Picture of Health

Building Better Clots

he/picture5.  June 23, 2005. A colorized scanning electron microscope image of a whole blood clot. The fibrin fibers are blue, platelet aggregates purple, and red blood cells red.Credit: Yuri Veklich and John W. Weisel, University of Pennsylvania School of Medicine
he/picture5. June 23, 2005. A colorized scanning electron microscope image of a whole blood clot. The fibrin fibers are blue, platelet aggregates purple, and red blood cells red.Credit: Yuri Veklich and John W. Weisel, University of Pennsylvania School of Medicine

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Tuesday, July 5, 2005

The blue, web-like strands in this colorized image are fibers that have formed a blood clot with red blood cells (the ruby globules) and platelets (the smaller, purple globules). Understanding the mechanical properties of such fibers may help promote better treatment of clots that can turn deadly.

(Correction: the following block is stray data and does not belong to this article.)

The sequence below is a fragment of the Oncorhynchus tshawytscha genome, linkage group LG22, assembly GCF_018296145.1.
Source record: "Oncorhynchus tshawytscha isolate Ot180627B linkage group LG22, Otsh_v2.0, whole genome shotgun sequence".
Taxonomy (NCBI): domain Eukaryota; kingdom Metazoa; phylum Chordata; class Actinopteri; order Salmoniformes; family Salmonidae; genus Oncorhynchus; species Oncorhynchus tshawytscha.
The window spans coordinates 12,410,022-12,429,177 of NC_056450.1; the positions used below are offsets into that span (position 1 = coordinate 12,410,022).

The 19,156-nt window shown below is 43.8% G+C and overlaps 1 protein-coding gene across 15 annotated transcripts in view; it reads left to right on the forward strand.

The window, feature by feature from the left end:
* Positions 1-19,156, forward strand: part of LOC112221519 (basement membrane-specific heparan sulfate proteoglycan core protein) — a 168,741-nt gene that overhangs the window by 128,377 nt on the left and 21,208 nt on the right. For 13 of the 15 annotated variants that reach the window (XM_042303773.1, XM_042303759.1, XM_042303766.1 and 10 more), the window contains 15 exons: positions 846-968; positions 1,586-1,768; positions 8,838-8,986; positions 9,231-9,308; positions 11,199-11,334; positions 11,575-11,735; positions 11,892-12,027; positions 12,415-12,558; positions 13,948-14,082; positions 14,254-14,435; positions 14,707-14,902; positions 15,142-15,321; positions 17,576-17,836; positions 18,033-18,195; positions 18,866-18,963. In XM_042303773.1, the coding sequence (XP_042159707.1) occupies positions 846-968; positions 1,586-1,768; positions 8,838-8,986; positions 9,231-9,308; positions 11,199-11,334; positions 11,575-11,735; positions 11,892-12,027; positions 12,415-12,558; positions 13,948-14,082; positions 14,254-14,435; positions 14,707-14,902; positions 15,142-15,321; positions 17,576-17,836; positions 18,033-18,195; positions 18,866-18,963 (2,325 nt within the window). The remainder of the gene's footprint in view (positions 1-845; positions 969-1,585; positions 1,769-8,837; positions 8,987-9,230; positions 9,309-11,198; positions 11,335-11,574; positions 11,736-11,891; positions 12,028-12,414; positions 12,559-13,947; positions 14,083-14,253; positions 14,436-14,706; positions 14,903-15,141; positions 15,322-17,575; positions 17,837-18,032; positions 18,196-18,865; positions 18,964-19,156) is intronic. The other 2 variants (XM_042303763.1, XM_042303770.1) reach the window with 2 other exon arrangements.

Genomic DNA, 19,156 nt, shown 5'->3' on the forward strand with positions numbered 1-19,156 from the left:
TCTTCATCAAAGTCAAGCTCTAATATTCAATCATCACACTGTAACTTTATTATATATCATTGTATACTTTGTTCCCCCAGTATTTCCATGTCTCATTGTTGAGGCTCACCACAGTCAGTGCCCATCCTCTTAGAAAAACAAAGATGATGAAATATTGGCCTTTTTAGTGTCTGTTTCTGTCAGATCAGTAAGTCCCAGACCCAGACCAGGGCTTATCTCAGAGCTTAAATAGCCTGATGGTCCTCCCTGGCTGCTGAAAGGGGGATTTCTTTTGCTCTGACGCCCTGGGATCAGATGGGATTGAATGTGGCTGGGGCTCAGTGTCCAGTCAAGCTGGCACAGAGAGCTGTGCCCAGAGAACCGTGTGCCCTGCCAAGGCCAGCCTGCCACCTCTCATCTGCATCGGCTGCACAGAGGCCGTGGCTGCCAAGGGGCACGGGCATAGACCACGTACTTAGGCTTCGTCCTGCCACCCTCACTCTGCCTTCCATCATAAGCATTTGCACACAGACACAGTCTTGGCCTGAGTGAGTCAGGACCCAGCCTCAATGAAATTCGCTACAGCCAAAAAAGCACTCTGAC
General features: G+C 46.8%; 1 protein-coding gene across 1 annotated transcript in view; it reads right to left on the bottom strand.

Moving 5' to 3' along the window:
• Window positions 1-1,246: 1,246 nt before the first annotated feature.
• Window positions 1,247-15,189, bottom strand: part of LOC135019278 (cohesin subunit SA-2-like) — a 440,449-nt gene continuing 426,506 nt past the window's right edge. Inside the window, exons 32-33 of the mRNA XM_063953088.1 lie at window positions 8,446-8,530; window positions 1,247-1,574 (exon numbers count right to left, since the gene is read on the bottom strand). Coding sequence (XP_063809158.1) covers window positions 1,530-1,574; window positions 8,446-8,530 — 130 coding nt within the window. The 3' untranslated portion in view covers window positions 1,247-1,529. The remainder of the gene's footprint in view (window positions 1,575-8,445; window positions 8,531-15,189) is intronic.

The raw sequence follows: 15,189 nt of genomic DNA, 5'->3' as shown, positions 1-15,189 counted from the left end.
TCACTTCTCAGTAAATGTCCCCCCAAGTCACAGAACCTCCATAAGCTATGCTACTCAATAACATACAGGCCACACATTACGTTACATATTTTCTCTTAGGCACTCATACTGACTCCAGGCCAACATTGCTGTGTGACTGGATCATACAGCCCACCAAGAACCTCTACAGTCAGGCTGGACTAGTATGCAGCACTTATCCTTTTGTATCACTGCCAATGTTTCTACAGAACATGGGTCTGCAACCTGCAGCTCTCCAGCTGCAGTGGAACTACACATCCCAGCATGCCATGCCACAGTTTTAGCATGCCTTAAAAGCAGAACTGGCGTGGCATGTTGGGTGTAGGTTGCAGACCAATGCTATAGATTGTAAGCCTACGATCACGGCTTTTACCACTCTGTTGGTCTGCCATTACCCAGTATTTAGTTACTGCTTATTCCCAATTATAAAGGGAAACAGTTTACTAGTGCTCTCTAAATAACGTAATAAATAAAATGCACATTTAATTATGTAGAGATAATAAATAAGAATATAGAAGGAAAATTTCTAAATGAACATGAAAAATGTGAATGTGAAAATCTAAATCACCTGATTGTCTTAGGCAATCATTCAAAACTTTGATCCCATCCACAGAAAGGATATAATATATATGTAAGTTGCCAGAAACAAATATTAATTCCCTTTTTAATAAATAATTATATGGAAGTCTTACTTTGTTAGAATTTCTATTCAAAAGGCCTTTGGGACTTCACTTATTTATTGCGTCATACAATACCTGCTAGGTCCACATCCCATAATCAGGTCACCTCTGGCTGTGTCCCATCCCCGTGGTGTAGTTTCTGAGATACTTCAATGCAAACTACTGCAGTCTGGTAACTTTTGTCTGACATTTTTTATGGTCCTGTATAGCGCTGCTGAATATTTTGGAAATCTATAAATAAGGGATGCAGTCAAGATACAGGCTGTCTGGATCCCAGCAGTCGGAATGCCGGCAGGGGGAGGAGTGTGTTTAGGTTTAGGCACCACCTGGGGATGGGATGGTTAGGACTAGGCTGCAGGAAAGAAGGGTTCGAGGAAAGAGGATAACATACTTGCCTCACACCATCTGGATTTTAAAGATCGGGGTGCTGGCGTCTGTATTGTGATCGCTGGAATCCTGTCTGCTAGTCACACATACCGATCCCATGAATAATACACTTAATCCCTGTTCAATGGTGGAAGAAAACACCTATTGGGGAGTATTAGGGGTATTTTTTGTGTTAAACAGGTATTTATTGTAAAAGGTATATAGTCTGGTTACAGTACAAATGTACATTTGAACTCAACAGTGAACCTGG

Though clotting is an essential body function -- it stops the bleeding after a cut -- clots with overly stiff fibers obstruct blood flow and can cause heart attacks and strokes. Weak clot fibers, on the other hand, may not bind properly with red blood cells.

Using a laser beam, John W. Weisel, a University of Pennsylvania professor of cell and developmental biology, measured the stiffness of blood fibers -- how much they bend as blood flows past -- in a study published last month in the Proceedings of the National Academy of Science. He calls the research an early step toward developing a method or drug to achieve blood-clotting equilibrium.

-- Matt McMillen


© 2005 The Washington Post Company

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